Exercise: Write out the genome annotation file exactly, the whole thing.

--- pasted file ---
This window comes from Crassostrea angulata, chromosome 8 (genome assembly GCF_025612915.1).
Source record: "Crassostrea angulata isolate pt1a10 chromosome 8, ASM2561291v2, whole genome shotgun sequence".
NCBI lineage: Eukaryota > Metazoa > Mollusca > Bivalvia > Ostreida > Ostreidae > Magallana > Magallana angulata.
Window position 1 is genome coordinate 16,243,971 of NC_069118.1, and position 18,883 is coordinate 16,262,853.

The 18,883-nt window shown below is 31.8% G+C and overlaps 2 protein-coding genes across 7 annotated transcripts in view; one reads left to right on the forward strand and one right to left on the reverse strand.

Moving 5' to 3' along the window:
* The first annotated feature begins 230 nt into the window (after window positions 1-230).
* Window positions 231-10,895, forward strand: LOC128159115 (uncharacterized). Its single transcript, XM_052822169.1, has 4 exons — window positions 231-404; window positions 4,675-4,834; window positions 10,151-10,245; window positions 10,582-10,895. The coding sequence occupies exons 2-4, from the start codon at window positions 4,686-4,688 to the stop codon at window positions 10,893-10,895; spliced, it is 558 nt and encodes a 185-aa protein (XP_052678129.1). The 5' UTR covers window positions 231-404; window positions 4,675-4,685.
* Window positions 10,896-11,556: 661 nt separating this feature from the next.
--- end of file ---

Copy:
This window comes from Crassostrea angulata, chromosome 8 (genome assembly GCF_025612915.1).
Source record: "Crassostrea angulata isolate pt1a10 chromosome 8, ASM2561291v2, whole genome shotgun sequence".
NCBI lineage: Eukaryota > Metazoa > Mollusca > Bivalvia > Ostreida > Ostreidae > Magallana > Magallana angulata.
Window position 1 is genome coordinate 16,243,971 of NC_069118.1, and position 18,883 is coordinate 16,262,853.

The 18,883-nt window shown below is 31.8% G+C and overlaps 2 protein-coding genes across 7 annotated transcripts in view; one reads left to right on the forward strand and one right to left on the reverse strand.

Moving 5' to 3' along the window:
* The first annotated feature begins 230 nt into the window (after window positions 1-230).
* Window positions 231-10,895, forward strand: LOC128159115 (uncharacterized). Its single transcript, XM_052822169.1, has 4 exons — window positions 231-404; window positions 4,675-4,834; window positions 10,151-10,245; window positions 10,582-10,895. The coding sequence occupies exons 2-4, from the start codon at window positions 4,686-4,688 to the stop codon at window positions 10,893-10,895; spliced, it is 558 nt and encodes a 185-aa protein (XP_052678129.1). The 5' UTR covers window positions 231-404; window positions 4,675-4,685.
* Window positions 10,896-11,556: 661 nt separating this feature from the next.